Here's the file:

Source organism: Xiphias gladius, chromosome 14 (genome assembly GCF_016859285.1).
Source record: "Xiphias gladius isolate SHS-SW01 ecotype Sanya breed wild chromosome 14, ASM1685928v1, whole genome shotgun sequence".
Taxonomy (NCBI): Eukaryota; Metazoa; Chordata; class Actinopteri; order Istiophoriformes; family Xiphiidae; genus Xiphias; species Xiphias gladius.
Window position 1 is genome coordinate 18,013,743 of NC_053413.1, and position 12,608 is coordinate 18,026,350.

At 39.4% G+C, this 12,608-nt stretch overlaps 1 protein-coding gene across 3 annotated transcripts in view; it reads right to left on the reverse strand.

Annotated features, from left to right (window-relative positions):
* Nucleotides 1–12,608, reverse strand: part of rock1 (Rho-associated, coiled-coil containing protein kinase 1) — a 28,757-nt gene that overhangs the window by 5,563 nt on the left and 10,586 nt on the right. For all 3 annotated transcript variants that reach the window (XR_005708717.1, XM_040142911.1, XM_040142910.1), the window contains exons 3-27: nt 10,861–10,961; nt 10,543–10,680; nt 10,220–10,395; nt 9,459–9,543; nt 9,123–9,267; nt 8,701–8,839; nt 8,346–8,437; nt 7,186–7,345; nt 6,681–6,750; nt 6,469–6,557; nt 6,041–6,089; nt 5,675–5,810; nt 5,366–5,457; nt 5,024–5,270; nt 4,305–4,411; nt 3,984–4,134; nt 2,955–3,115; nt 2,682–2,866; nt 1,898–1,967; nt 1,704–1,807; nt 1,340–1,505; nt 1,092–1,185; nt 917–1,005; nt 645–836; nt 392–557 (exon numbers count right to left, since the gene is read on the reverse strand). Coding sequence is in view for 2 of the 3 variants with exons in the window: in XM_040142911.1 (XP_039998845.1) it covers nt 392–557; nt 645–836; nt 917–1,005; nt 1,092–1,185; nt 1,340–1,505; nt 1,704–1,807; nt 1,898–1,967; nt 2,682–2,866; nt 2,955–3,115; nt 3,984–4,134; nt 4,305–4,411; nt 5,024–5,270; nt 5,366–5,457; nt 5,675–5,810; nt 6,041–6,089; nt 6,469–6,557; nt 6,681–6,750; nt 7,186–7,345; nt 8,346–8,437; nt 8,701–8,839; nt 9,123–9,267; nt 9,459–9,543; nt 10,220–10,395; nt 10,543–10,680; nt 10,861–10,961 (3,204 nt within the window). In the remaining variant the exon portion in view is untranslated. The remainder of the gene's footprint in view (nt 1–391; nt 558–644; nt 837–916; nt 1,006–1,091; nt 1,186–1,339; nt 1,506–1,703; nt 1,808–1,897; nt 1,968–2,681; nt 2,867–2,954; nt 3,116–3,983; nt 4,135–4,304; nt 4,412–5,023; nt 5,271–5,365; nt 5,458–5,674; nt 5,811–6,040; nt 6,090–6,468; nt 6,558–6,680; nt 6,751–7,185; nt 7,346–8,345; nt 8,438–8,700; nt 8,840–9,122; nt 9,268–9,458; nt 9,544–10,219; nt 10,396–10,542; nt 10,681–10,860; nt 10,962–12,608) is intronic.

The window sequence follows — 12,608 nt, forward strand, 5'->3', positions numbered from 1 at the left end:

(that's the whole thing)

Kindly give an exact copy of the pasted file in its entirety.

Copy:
Source organism: Xiphias gladius, chromosome 14 (genome assembly GCF_016859285.1).
Source record: "Xiphias gladius isolate SHS-SW01 ecotype Sanya breed wild chromosome 14, ASM1685928v1, whole genome shotgun sequence".
Taxonomy (NCBI): Eukaryota; Metazoa; Chordata; class Actinopteri; order Istiophoriformes; family Xiphiidae; genus Xiphias; species Xiphias gladius.
Window position 1 is genome coordinate 18,013,743 of NC_053413.1, and position 12,608 is coordinate 18,026,350.

At 39.4% G+C, this 12,608-nt stretch overlaps 1 protein-coding gene across 3 annotated transcripts in view; it reads right to left on the reverse strand.

Annotated features, from left to right (window-relative positions):
* Nucleotides 1–12,608, reverse strand: part of rock1 (Rho-associated, coiled-coil containing protein kinase 1) — a 28,757-nt gene that overhangs the window by 5,563 nt on the left and 10,586 nt on the right. For all 3 annotated transcript variants that reach the window (XR_005708717.1, XM_040142911.1, XM_040142910.1), the window contains exons 3-27: nt 10,861–10,961; nt 10,543–10,680; nt 10,220–10,395; nt 9,459–9,543; nt 9,123–9,267; nt 8,701–8,839; nt 8,346–8,437; nt 7,186–7,345; nt 6,681–6,750; nt 6,469–6,557; nt 6,041–6,089; nt 5,675–5,810; nt 5,366–5,457; nt 5,024–5,270; nt 4,305–4,411; nt 3,984–4,134; nt 2,955–3,115; nt 2,682–2,866; nt 1,898–1,967; nt 1,704–1,807; nt 1,340–1,505; nt 1,092–1,185; nt 917–1,005; nt 645–836; nt 392–557 (exon numbers count right to left, since the gene is read on the reverse strand). Coding sequence is in view for 2 of the 3 variants with exons in the window: in XM_040142911.1 (XP_039998845.1) it covers nt 392–557; nt 645–836; nt 917–1,005; nt 1,092–1,185; nt 1,340–1,505; nt 1,704–1,807; nt 1,898–1,967; nt 2,682–2,866; nt 2,955–3,115; nt 3,984–4,134; nt 4,305–4,411; nt 5,024–5,270; nt 5,366–5,457; nt 5,675–5,810; nt 6,041–6,089; nt 6,469–6,557; nt 6,681–6,750; nt 7,186–7,345; nt 8,346–8,437; nt 8,701–8,839; nt 9,123–9,267; nt 9,459–9,543; nt 10,220–10,395; nt 10,543–10,680; nt 10,861–10,961 (3,204 nt within the window). In the remaining variant the exon portion in view is untranslated. The remainder of the gene's footprint in view (nt 1–391; nt 558–644; nt 837–916; nt 1,006–1,091; nt 1,186–1,339; nt 1,506–1,703; nt 1,808–1,897; nt 1,968–2,681; nt 2,867–2,954; nt 3,116–3,983; nt 4,135–4,304; nt 4,412–5,023; nt 5,271–5,365; nt 5,458–5,674; nt 5,811–6,040; nt 6,090–6,468; nt 6,558–6,680; nt 6,751–7,185; nt 7,346–8,345; nt 8,438–8,700; nt 8,840–9,122; nt 9,268–9,458; nt 9,544–10,219; nt 10,396–10,542; nt 10,681–10,860; nt 10,962–12,608) is intronic.

The window sequence follows — 12,608 nt, forward strand, 5'->3', positions numbered from 1 at the left end: